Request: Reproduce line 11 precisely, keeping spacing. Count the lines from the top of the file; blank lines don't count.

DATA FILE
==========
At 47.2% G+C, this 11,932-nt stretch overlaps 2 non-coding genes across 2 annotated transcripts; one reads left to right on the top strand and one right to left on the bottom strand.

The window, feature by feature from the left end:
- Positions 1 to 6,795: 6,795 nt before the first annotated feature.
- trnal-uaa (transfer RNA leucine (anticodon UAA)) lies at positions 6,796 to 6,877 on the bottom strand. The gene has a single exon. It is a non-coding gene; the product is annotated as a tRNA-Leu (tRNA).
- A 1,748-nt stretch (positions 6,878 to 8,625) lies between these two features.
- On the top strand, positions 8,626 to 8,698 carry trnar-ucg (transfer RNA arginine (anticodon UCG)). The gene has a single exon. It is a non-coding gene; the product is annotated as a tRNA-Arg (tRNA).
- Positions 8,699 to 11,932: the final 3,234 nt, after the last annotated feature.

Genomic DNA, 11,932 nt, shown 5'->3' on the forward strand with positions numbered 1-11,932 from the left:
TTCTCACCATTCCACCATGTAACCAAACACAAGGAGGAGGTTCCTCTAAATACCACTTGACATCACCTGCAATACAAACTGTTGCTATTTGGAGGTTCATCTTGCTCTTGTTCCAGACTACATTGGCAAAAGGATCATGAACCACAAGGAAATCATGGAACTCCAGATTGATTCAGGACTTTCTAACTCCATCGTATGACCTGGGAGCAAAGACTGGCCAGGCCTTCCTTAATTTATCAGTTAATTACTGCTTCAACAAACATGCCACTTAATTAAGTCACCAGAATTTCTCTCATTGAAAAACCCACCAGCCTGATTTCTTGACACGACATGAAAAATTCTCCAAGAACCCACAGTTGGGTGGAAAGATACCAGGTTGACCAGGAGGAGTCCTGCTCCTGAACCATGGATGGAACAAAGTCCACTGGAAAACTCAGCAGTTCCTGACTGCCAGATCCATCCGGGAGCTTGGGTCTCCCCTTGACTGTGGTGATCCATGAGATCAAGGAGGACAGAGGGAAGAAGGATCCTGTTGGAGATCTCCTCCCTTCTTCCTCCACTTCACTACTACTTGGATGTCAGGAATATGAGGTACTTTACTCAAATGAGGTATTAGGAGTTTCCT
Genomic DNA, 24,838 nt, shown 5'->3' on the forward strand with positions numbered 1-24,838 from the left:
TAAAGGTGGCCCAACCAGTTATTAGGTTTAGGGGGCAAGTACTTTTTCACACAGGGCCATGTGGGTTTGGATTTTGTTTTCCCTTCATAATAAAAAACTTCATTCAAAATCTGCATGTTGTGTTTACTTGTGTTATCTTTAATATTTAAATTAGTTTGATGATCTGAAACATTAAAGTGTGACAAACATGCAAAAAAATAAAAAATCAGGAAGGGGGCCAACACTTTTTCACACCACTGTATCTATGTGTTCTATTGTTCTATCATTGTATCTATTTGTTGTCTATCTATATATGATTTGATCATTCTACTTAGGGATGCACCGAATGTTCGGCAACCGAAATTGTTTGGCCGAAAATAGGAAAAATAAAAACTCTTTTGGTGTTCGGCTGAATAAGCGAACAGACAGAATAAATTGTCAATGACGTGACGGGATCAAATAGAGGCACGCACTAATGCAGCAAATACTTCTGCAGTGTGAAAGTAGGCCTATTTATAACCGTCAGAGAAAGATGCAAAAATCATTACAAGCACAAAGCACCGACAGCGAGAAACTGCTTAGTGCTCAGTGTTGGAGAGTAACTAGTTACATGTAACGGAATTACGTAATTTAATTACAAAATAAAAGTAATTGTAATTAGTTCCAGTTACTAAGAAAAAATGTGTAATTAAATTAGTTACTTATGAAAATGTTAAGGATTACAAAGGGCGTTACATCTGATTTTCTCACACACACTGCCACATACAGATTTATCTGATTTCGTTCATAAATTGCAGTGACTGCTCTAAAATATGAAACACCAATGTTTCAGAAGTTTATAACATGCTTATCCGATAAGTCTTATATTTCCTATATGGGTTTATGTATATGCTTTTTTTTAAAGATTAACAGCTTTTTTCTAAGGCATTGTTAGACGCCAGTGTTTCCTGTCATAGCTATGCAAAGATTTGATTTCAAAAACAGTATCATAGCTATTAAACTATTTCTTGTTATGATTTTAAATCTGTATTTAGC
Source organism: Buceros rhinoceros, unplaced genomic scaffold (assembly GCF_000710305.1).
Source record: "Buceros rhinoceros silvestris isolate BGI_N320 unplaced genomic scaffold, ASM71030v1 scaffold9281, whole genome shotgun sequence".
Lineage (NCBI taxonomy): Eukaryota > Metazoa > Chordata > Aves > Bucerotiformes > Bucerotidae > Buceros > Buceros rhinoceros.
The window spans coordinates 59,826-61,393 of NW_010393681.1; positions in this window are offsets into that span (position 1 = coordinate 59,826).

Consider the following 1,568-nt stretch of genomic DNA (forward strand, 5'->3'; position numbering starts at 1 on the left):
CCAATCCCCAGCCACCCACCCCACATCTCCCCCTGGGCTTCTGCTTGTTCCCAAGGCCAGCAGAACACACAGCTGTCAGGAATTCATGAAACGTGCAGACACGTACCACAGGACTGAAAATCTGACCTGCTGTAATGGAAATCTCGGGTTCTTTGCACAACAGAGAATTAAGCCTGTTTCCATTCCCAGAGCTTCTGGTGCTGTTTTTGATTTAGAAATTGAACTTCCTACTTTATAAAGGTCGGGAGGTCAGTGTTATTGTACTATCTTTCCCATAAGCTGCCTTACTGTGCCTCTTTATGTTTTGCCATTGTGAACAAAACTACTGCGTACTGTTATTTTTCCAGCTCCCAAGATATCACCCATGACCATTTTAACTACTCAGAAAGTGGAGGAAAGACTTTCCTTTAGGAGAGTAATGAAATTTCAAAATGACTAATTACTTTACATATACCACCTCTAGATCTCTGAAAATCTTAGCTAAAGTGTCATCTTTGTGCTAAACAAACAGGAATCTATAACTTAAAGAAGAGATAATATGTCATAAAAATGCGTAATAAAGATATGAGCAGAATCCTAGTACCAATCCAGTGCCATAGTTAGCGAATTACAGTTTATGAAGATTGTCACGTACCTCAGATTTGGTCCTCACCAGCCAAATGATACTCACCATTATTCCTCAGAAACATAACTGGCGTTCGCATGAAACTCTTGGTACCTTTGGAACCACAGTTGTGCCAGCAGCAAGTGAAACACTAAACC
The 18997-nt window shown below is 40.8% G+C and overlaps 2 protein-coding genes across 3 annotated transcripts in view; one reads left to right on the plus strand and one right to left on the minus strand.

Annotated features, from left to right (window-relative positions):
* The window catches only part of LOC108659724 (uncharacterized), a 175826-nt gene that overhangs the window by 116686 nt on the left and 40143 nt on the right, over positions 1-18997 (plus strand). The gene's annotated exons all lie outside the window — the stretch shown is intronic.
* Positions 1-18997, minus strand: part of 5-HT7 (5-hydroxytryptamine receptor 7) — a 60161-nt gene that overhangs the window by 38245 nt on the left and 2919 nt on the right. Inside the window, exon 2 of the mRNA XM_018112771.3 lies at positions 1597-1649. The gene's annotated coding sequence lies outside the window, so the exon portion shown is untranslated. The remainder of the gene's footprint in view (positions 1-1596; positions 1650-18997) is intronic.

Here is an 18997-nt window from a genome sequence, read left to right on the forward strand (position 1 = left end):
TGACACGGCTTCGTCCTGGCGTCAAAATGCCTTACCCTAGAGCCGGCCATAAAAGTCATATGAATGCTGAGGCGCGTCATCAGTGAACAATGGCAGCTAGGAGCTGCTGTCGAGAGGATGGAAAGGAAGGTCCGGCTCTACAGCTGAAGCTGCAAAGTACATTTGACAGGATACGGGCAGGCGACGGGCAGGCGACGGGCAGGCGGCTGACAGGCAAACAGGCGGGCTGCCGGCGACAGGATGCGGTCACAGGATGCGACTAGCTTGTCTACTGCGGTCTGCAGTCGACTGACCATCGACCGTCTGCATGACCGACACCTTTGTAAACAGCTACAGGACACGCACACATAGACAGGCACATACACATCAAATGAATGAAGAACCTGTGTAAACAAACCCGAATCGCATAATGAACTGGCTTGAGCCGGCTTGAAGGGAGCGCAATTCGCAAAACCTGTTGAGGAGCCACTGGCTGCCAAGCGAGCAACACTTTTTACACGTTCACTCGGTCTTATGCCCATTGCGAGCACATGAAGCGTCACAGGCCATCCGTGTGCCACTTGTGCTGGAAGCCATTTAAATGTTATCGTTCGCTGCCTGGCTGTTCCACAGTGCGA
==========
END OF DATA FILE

TAAAGGTGGCCCAACCAGTTATTAGGTTTAGGGGGCAAGTACTTTTTCACACAGGGCCATGTGGGTTTGGATTTTGTTTTCCCTTCATAATAAAAAACTTCATTCAAAATCTGCATGTTGTGTTTACTTGTGTTATCTTTAATATTTAAATTAGTTTGATGATCTGAAACATTAAAGTGTGACAAACATGCAAAAAAATAAAAAATCAGGAAGGGGGCCAACACTTTTTCACACCACTGTATCTATGTGTTCTATTGTTCTATCATTGTATCTATTTGTTGTCTATCTATATATGATTTGATCATTCTACTTAGGGATGCACCGAATGTTCGGCAACCGAAATTGTTTGGCCGAAAATAGGAAAAATAAAAACTCTTTTGGTGTTCGGCTGAATAAGCGAACAGACAGAATAAATTGTCAATGACGTGACGGGATCAAATAGAGGCACGCACTAATGCAGCAAATACTTCTGCAGTGTGAAAGTAGGCCTATTTATAACCGTCAGAGAAAGATGCAAAAATCATTACAAGCACAAAGCACCGACAGCGAGAAACTGCTTAGTGCTCAGTGTTGGAGAGTAACTAGTTACATGTAACGGAATTACGTAATTTAATTACAAAATAAAAGTAATTGTAATTAGTTCCAGTTACTAAGAAAAAATGTGTAATTAAATTAGTTACTTATGAAAATGTTAAGGATTACAAAGGGCGTTACATCTGATTTTCTCACACACACTGCCACATACAGATTTATCTGATTTCGTTCATAAATTGCAGTGACTGCTCTAAAATATGAAACACCAATGTTTCAGAAGTTTATAACATGCTTATCCGATAAGTCTTATATTTCCTATATGGGTTTATGTATATGCTTTTTTTTAAAGATTAACAGCTTTTTTCTAAGGCATTGTTAGACGCCAGTGTTTCCTGTCATAGCTATGCAAAGATTTGATTTCAAAAACAGTATCATAGCTATTAAACTATTTCTTGTTATGATTTTAAATCTGTATTTAGC